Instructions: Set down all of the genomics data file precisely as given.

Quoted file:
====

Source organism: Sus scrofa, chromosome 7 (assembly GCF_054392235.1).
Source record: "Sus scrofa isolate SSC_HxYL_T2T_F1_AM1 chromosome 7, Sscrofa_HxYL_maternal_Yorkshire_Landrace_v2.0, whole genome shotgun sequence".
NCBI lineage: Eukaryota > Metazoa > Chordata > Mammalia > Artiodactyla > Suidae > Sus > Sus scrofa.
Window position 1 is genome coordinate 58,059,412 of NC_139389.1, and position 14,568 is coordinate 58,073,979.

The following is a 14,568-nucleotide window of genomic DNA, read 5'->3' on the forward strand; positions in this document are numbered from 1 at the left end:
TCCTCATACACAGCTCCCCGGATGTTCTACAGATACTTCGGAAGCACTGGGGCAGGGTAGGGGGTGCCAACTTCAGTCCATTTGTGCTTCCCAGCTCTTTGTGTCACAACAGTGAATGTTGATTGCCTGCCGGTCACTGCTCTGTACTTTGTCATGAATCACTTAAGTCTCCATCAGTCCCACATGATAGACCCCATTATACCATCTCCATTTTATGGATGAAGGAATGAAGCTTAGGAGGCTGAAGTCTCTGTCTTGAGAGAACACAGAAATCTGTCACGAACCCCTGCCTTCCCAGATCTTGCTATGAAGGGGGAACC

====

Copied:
Source organism: Sus scrofa, chromosome 7 (assembly GCF_054392235.1).
Source record: "Sus scrofa isolate SSC_HxYL_T2T_F1_AM1 chromosome 7, Sscrofa_HxYL_maternal_Yorkshire_Landrace_v2.0, whole genome shotgun sequence".
NCBI lineage: Eukaryota > Metazoa > Chordata > Mammalia > Artiodactyla > Suidae > Sus > Sus scrofa.
Window position 1 is genome coordinate 58,059,412 of NC_139389.1, and position 14,568 is coordinate 58,073,979.

The following is a 14,568-nucleotide window of genomic DNA, read 5'->3' on the forward strand; positions in this document are numbered from 1 at the left end:
TCCTCATACACAGCTCCCCGGATGTTCTACAGATACTTCGGAAGCACTGGGGCAGGGTAGGGGGTGCCAACTTCAGTCCATTTGTGCTTCCCAGCTCTTTGTGTCACAACAGTGAATGTTGATTGCCTGCCGGTCACTGCTCTGTACTTTGTCATGAATCACTTAAGTCTCCATCAGTCCCACATGATAGACCCCATTATACCATCTCCATTTTATGGATGAAGGAATGAAGCTTAGGAGGCTGAAGTCTCTGTCTTGAGAGAACACAGAAATCTGTCACGAACCCCTGCCTTCCCAGATCTTGCTATGAAGGGGGAACC